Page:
She is currently pursuing a degree in homicide investigation at Miami Dade College, and plans on using her experiences at Camp Erin to help the families she will encounter at work.
INSPIRED BY ERIN
Camp Erin launched in 2002 under The Moyer Foundation, now known as Eluna. It was founded by Major League Baseball pitcher Jamie Moyer and his wife Karen Phelps, and named in memory of Erin Metcalf, a Make-A-Wish Foundation recipient who befriended the Moyers. Eluna partners with local organizations in 40 Major League Baseball cities throughout the U.S. and Canada to support children and families impacted by grief or addiction.
In 2013, Eluna partnered with Catholic Hospice to create Camp Erin South Florida, replacing Catholic Hospice’s Camp Hope, which had operated for 15 years.
Ana Milagros, 36, has volunteered with Camp Erin since its inauguration. At the time of her father’s death, she was an adolescent and had never heard of a bereavement camp. Later, as an adult and social worker, she decided to check out the camp by volunteering. She has returned ever since, twice a year, often with friends and family who also volunteer.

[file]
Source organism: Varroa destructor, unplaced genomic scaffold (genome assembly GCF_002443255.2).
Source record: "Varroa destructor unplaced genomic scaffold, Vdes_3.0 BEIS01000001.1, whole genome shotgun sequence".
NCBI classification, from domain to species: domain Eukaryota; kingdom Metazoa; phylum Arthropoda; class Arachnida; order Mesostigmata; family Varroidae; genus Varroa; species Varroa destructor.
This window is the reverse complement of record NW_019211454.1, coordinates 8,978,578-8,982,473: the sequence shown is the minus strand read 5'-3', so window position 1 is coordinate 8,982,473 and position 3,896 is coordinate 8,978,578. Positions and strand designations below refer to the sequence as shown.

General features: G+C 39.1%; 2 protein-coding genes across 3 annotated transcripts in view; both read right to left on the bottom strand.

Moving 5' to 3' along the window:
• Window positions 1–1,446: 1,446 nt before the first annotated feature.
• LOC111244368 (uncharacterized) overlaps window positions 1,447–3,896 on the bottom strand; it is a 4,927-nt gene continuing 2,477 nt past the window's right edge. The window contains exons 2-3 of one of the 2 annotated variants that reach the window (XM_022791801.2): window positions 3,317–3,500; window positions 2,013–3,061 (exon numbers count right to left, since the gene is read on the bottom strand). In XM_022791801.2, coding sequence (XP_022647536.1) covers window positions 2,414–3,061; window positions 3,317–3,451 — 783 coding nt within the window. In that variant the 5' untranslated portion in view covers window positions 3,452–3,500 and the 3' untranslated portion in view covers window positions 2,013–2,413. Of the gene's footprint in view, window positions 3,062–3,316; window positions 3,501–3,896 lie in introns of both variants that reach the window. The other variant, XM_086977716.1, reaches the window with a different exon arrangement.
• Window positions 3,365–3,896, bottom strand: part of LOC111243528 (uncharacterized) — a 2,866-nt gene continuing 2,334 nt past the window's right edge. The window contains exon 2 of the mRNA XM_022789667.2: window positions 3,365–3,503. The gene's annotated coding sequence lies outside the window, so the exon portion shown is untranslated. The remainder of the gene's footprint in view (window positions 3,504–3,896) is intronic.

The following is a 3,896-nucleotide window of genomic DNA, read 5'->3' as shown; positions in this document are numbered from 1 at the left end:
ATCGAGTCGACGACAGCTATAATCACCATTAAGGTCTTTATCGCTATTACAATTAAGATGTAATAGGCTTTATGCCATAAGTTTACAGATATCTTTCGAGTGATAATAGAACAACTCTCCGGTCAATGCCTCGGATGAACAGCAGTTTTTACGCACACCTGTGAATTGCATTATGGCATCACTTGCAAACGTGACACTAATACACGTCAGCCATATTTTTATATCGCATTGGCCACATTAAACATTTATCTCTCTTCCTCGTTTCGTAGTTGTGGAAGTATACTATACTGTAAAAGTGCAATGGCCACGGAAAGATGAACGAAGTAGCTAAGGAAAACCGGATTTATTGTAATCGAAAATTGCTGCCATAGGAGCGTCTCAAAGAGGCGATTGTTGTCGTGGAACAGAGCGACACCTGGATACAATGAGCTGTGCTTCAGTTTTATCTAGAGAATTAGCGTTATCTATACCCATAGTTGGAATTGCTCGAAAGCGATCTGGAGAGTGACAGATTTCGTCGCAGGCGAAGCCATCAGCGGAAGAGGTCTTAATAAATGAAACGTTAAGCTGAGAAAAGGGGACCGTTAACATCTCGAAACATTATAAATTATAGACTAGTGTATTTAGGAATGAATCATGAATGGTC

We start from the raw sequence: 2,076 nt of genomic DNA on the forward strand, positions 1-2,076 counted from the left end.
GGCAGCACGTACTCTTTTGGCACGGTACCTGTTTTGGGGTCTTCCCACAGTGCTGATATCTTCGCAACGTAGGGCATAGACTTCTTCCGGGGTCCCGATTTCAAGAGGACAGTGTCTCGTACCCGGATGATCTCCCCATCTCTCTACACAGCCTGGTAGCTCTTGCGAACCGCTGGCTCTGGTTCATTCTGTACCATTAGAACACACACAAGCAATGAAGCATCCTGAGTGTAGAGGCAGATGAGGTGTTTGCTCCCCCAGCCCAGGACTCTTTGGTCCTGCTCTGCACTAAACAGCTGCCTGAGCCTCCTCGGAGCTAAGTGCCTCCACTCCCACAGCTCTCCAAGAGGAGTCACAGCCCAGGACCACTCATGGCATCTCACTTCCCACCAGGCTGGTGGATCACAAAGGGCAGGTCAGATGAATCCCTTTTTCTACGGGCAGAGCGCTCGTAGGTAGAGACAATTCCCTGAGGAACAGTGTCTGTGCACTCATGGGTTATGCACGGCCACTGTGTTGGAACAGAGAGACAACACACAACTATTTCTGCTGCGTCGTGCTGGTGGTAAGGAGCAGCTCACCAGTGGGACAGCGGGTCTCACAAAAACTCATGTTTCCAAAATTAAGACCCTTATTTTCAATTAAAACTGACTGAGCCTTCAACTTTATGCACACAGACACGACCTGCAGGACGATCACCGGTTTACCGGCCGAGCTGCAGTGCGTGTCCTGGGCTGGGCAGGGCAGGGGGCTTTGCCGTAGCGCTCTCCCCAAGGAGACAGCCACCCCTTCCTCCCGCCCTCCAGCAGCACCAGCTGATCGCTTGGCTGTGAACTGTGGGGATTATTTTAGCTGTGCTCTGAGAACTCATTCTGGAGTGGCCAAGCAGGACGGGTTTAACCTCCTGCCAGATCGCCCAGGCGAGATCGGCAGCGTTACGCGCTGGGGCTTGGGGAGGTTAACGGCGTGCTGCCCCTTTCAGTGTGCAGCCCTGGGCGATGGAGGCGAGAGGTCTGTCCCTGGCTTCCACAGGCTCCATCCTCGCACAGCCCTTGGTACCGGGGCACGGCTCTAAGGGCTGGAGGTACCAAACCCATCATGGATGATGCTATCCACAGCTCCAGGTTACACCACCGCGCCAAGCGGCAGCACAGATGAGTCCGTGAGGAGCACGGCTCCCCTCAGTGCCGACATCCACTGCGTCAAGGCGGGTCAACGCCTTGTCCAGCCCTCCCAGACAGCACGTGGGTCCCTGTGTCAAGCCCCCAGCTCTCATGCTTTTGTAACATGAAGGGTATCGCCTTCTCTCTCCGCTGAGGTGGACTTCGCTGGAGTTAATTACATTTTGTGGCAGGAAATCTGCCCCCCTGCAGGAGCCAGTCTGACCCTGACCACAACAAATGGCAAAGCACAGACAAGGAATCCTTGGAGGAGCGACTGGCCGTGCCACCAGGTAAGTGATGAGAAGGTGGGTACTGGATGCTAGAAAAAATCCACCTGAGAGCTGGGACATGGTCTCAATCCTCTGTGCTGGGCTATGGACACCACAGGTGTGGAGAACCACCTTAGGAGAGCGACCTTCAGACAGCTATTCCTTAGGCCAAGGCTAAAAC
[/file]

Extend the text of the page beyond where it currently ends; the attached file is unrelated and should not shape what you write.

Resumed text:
“It’s a shared experience, and you just have to make yourself available to these kids. When they arrive, there are nerves at the beginning, and at the end they have bonded. They’re able to take these experiences with them, and take them into other areas, like school, and learn to talk with their families. It’s not just about the grief, it’s an opportunity to grow from it,” said Milagros.
Sometimes, even the volunteers discover something about their own grief. Prior to his work with Camp Erin, Keith Barreras, 38, volunteered at grief centers and Camp Brave Heart in Polk County. His mother was diagnosed with cancer when he was 12, and she died six years later. Like Milagros, he could find no place to help him cope.
“People didn’t realize there was a need for grief services for children and teenagers,” said Barreras. “I never really stopped and thought about it and realized that there was anything different about me. But then at this bereavement center where I was volunteering as a facilitator, it kind of all came together, and I realized how much it really did affect my life.”
His mother’s death sparked a lifelong passion to work in grief counseling and advocacy, and he is currently earning a degree from Florida Atlantic University. Barreras is also pushing for grief support groups to be established on college campuses. His goal is to educate and unite families in their grieving process so that they never feel alone.
“So many times, parents don’t want to upset the kids, and the kids don’t want to upset the parents, so they’re both walking this fine line, not wanting to upset each other. What would happen if they sat down and went into feeling this together?” he said. “I would like for people to do that.”
FIND OUT MORE
- The next Camp Erin will take place October 18-20 at Hugh Taylor Birch State Park in Fort Lauderdale. Space is limited so apply soon.